Many prospective adoptive parents wonder when and how they should share their child’s adoption story with them. For best results, don’t wait. Share it with them right away. Never pretend that your son or daughter didn’t have a life before you. That will cause irrevocable damage, and hurt the bond you could have with them. Your child’s adoption story is a part of them, and is what makes them different from being a biological part of your family. Knowing that it’s ok to talk about, and having open lines of communication surrounding adoption is vital.

3. Make Eye Contact

In their infancy and younger years, Peek-A-Boo is great way to promote eye contact. It’s a way to communicate “I see you” and “I’m here” when they are first understanding everything around them. Eye contact provides stability, security and comfort, and is a great and healthy way to establish a bond between you and your child.

What’s more, a lot can be said via eye contact. Be sure to do this as frequently as you can. Don’t be shy, but also don’t rush or force it. When your child is drinking from his or her bottle, for instance, gently smile and meet their gaze. Kiss their forehead at bedtime, and say loving phrases while looking in their eyes. Science has proven that eye-to-eye contact stimulates attachment.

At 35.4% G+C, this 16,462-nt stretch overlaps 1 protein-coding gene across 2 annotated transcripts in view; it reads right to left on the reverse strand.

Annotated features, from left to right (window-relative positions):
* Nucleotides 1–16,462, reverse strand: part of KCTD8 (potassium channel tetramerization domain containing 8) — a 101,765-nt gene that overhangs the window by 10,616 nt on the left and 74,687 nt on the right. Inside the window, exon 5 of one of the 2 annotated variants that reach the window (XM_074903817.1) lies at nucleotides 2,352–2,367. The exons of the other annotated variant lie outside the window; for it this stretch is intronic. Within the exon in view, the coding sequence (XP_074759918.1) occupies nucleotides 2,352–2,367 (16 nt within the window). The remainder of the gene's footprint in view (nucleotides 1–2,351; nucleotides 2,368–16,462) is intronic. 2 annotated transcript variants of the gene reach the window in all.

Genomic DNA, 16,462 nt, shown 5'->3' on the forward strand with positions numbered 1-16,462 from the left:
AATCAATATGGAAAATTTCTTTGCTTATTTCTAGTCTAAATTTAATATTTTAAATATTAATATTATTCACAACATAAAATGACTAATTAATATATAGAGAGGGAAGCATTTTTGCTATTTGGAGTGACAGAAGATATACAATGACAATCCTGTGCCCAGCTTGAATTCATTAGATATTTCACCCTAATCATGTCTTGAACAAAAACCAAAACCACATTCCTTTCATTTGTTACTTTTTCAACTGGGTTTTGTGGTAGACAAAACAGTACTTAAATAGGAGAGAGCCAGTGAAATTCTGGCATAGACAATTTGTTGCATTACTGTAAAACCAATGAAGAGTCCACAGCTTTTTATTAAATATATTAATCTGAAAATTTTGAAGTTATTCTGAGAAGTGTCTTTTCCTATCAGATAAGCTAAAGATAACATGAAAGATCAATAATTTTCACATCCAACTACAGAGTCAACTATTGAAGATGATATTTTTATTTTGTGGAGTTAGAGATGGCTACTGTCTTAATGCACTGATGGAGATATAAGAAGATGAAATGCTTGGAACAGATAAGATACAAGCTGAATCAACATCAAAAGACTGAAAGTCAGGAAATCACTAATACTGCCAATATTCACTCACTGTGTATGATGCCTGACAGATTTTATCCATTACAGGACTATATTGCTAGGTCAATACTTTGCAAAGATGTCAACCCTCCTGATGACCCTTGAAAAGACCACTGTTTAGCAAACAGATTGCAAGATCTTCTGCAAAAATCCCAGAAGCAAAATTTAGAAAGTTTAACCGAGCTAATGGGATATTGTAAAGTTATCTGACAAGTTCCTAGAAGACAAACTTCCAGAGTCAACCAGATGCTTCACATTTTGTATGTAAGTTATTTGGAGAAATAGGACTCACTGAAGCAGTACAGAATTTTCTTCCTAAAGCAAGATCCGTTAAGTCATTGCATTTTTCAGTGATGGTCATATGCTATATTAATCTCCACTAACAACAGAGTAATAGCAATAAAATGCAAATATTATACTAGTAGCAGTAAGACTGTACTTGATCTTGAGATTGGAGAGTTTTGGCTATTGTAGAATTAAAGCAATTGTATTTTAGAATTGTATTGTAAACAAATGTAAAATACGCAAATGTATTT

2. Give it Time

Remember that it takes time to build a relationship. Adopted or not. So don’t try to rush bonding with your adopted baby. Attachment cannot be forced, as trust is something that can only be earned. As long as you remain consistent, open and honest, your child will learn that they can safely attach themselves to you.

1. Always Be There

No matter what, the number one way to healthfully bond with your adopted baby is through always being there for them. Rain or shine. Day or night. One of the burdens of being an adopted child is the constant fear of abandonment. This isn’t your fault, and isn’t the fault of the birth mother either. It just happens and never goes away. So, always, always be there for your adopted son or daughter.

Healthy Ways to Bond with Your Adopted Baby

You may think that too much attention will make your baby feel spoiled, or grow up to demand more. Ironically, it’s just the opposite. Bonding with your adopted baby while they are young will make them feel secure and help them grow into independent, responsible adults. The more safe and secure your son or daughter feels growing up, the more self-reliant they will be become. The more confidence they will feel about branching out and spreading their wings. Their need for attention will also diminish, and your bond will change into a well-rounded, mature parent-child relationship.

Adoption Choices of New York